4. So taking care of your citizens health care is “spineless” Good to know
  5. If Ontario is starting to get a handle on this virus, doesn't it make a whole lotta sense to just keep it all in Canada? Vancouver (or Edmonton) and Toronto? The US is a with the denial and utter lack of leadership, Where re-opening up certain States is more of a political act than a health and safety action. Add to that the protests, and the Corona Virus is not going away soon down there. Does that just make too much sense, or Is it a case that Bettman simply thinks it wouldn't be good for the game in the US to have an all Canadian cities format? I don't see how that would be make much difference with no fans, and teams playing away from their home towns anyways and it is strictly a TV event. Once everyone passes the 14 day quarantine here, there would be no cross border travel at all. In a country that at least has some kind of consistent coordinated plan.
  6. I'm sure you do Baggins, I'm sure you do. But maybe take off the One Ring to Rule the All, Bilbo. You are assuming everything is done because of logic. Was Trevor losing his job "logic"? Or a difference in opinion between two individuals as to what was logical for the team. Do owners and GMs never make wrong decisions, or decisions based on personal grudges? As you said, "Who knows?" I'm done with this discussion.
  7. Yes, it should be the NHLs decision. I was under the impression it was Dr. Henry shutting it down. If Joe Blow and his wife Jane, and their kids Judd and Josie can enter the country from somewhere else, quarantine for 2 weeks, and go out and "enjoy BC", coming into contact with other BC residents after that, and that is perfectly fine with health officials, what is it about NHL families that make them more dangerous than other families to BC residents or the "curve"? And players will be tested, so its not like they will catch it from daddy and then go out. The risk is bringing it in and making daddy sick, but that risk is pretty low. As far as a threat to BC residents, why would those families be treated so much more stringently than other visitors? When its clear players, and families want a place to be able to have some recreation outside the bubble for their own mental health, and that is a "chief point of negotiation" the NHL is pretty strict I guess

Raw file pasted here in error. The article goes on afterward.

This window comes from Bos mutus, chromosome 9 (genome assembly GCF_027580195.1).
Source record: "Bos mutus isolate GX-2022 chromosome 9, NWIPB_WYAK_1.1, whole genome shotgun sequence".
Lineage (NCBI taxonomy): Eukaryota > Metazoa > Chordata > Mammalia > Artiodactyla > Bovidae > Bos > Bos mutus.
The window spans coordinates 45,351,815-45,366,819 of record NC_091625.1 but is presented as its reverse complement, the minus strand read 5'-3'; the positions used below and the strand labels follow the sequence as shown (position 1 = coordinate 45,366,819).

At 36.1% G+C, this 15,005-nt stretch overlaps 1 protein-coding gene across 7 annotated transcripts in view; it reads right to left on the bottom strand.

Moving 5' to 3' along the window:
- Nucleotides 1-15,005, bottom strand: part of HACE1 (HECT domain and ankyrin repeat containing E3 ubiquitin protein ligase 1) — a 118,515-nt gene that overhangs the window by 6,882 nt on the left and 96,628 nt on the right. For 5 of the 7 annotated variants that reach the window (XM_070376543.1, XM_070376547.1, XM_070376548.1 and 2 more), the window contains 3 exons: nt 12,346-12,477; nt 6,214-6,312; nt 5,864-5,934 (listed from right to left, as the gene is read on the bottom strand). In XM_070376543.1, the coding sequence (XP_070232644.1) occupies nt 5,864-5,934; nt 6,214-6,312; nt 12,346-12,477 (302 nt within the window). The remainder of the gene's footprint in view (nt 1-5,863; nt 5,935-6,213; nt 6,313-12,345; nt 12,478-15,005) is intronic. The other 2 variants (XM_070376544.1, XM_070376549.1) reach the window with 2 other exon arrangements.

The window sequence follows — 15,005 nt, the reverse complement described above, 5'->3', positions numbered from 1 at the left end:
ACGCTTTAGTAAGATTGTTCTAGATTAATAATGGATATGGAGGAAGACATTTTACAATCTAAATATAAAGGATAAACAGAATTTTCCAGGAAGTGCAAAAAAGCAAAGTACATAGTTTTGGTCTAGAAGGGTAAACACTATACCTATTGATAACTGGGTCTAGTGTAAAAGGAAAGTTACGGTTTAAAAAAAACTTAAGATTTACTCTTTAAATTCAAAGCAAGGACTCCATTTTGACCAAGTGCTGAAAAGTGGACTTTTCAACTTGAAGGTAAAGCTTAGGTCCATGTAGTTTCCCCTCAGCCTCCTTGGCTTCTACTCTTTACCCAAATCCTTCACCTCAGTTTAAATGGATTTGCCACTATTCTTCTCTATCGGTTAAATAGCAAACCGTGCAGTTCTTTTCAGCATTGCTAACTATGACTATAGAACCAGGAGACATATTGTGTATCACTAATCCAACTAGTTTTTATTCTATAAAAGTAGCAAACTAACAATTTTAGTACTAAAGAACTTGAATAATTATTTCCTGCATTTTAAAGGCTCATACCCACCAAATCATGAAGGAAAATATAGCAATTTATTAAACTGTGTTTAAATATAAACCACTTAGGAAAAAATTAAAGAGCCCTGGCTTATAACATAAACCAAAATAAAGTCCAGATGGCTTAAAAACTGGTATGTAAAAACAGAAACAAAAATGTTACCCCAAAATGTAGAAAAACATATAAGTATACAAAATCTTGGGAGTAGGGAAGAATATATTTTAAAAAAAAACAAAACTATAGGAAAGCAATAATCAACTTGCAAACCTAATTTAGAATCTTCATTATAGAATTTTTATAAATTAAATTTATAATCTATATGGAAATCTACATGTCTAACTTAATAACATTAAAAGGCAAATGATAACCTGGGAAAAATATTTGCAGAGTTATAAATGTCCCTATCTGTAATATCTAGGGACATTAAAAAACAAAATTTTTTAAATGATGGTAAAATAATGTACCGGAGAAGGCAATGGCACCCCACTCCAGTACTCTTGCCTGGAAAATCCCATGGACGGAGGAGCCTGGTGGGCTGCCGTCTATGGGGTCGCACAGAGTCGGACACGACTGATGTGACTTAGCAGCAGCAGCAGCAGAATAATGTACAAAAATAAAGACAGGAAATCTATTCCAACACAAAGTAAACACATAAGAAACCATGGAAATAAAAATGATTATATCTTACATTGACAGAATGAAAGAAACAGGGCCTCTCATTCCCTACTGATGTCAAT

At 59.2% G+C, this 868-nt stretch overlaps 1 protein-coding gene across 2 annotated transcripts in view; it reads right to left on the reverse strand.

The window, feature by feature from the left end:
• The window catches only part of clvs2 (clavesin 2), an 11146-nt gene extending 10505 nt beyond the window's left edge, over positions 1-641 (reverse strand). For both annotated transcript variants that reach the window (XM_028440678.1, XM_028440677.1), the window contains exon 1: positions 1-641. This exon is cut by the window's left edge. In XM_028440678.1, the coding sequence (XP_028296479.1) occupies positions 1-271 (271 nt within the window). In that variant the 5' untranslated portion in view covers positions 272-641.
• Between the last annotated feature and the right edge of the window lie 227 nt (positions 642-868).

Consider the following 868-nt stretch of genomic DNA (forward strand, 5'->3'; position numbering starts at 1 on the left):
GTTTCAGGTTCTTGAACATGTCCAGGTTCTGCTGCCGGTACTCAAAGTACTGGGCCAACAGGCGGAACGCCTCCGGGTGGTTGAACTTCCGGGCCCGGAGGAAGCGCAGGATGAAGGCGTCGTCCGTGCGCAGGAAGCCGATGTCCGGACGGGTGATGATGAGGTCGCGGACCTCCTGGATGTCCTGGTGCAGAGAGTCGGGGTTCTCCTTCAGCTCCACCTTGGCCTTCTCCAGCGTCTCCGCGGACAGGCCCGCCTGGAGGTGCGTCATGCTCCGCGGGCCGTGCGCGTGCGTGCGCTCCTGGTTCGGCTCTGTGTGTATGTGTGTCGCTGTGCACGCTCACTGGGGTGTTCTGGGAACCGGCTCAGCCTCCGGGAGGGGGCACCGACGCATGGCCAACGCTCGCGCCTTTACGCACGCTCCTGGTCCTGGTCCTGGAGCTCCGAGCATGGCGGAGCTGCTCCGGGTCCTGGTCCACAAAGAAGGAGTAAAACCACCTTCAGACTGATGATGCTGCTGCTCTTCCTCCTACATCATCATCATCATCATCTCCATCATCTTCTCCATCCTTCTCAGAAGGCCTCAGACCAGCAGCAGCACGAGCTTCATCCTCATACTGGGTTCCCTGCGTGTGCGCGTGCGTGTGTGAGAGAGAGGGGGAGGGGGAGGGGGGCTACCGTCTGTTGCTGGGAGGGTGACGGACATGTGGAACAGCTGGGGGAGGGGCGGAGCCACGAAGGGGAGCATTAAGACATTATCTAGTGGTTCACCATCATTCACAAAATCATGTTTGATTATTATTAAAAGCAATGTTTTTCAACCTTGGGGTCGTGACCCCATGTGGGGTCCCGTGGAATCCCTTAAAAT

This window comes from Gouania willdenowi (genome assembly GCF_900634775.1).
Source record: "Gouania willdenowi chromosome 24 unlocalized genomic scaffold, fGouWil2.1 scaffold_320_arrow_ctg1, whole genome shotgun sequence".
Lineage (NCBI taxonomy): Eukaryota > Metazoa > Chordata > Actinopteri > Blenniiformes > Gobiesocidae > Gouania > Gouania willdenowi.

8. Last I heard, after Horgan went on air to say how hockey player's families could come and "enjoy BC" once they had done the 14 day quarantine, Bonnie Henry came on the next day to contradict this and say they would all stay in the bubble. Unless things have softened now. Someone explain why, if any foreign, or even BC arriving, family, including from the US of course, can come to visit BC, and isolate for 14 days, and then be able to "enjoy BC", how is it any different, or dangerous, for the families of hockey players to do the same? I don't get it. Shouldn't it be up to the NHL, if they want to take that risk?....that a family member may bring back the virus into the bubble (which is a pretty remote chance based on stats, as long as they practised SD) They would have a lot to lose, so if they are okay with that then......? Why from a strictly pubic health point of view, are the NHL families, following the same rules as every other visitor, MORE of a threat to BC residents than other visitors who clear isolation and go out into the public?